Food and words
Like bread and butter, like oysters and lemons, food and words are natural partners.
Somehow we know this from our earliest years, when we were mere slips tickled by Winnie-the-Pooh’s hums about honey, tiddely pom, and envying the Famous Five’s lashings of ginger beer. Kids books have always put food front and centre. Norman Lindsay even made food the hero of his book when he created Albert, the cranky old Magic Pudding. And who among us doesn’t want to sit down with Harry and Hermoine over a tankard of butterbeer, or tuck into some Green Eggs and Ham with Sam I Am?
It’s not just kids books either. How’s about William Carlos Williams’ plums in the ice box, or the Walter Cunningham syrup debacle in To Kill a Mockingbird? All that mutton and goose in Jane Austen, and whatever was served at Mrs Dalloway’s party. Dare I say Proust’s madeleine, which makes me feel sheepish since I haven’t read Proust, but how many of us actually have, and still we know that shell-like wee sponge cake as the trigger for that long and rambling reverie In Search of Lost Time.
Step out of literature into non-fiction and turn up the heat. Cookbooks have been around since long before Mrs Beeton, hitting their stride surely with Elizabeth David, whose spare and simple writing was well-proofed like a generous loaf of sourdough.
There’s a smørgasbord of foodie moments across all literary genres and forms, but that’s not the only way we sift and mix our language and our lunch. Food writing is spread with narrative discourse, and vice versa. Chefs talk about the story and the hero of the dish. We love some books more than others because it’s a matter of taste. Food and words share a common vocabulary of appetite and craving, nourishment and satisfaction.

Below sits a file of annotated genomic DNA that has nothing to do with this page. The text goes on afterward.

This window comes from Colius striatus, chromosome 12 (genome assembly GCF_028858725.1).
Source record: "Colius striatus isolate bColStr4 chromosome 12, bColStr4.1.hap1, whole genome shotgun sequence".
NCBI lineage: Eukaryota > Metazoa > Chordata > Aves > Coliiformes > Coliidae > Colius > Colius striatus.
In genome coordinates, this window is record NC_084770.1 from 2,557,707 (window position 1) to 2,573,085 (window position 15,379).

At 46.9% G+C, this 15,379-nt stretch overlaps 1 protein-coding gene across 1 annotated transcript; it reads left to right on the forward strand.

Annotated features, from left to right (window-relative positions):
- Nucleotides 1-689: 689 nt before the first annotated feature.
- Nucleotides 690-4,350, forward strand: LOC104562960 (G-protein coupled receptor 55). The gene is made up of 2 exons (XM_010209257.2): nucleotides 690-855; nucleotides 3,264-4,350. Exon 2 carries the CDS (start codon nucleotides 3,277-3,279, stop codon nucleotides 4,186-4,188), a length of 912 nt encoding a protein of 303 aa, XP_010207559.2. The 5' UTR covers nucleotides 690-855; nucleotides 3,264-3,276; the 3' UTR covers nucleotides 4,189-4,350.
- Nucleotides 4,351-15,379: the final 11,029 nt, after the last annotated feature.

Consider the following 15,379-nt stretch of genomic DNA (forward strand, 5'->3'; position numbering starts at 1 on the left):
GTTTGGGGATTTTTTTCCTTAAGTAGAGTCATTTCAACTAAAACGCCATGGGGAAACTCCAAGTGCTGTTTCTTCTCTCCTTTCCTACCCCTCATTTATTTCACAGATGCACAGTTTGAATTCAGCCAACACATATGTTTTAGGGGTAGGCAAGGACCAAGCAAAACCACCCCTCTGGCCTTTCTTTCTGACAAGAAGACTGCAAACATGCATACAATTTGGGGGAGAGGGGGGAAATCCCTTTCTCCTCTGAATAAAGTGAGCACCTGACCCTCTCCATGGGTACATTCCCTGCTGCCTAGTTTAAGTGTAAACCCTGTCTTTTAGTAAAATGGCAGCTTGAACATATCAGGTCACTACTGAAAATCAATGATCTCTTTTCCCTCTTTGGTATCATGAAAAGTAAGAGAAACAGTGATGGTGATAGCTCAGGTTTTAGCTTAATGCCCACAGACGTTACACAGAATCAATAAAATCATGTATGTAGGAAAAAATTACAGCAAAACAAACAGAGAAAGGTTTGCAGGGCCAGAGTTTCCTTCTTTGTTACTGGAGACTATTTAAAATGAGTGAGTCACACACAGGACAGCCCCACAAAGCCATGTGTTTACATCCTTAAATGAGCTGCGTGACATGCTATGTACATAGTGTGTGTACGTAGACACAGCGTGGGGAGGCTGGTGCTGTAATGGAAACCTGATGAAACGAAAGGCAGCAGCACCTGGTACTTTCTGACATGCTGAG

There’s something sensual about both food and words, something to do with the way we use them both to communicate and connect. Between them, food and words straddle Maslow’s hierarchy of needs, which is surely what that old chestnut from the Rubaiyat points to:
A book of verses underneath the bough
A jog of wine, a loaf of bread – and Thou
Beside me singing in the wilderness -Oh,
Wilderness were paradise enow.
Food and Words and Love are all we need, the poet reckons, and that’s worth celebrating. Props to Barbara Sweeney who cooked up the Food and Words Festival happening at the Mint, Saturday September 20, a wordy feast where you can tuck in to twelve courses of the best food writers around. We are ever-so-quietly launching Splayd and Crayon right there with an installation of Julie’s drawings. We are chuffed to be a part of it all, frankly. Check out the website to find out more or make a reservation.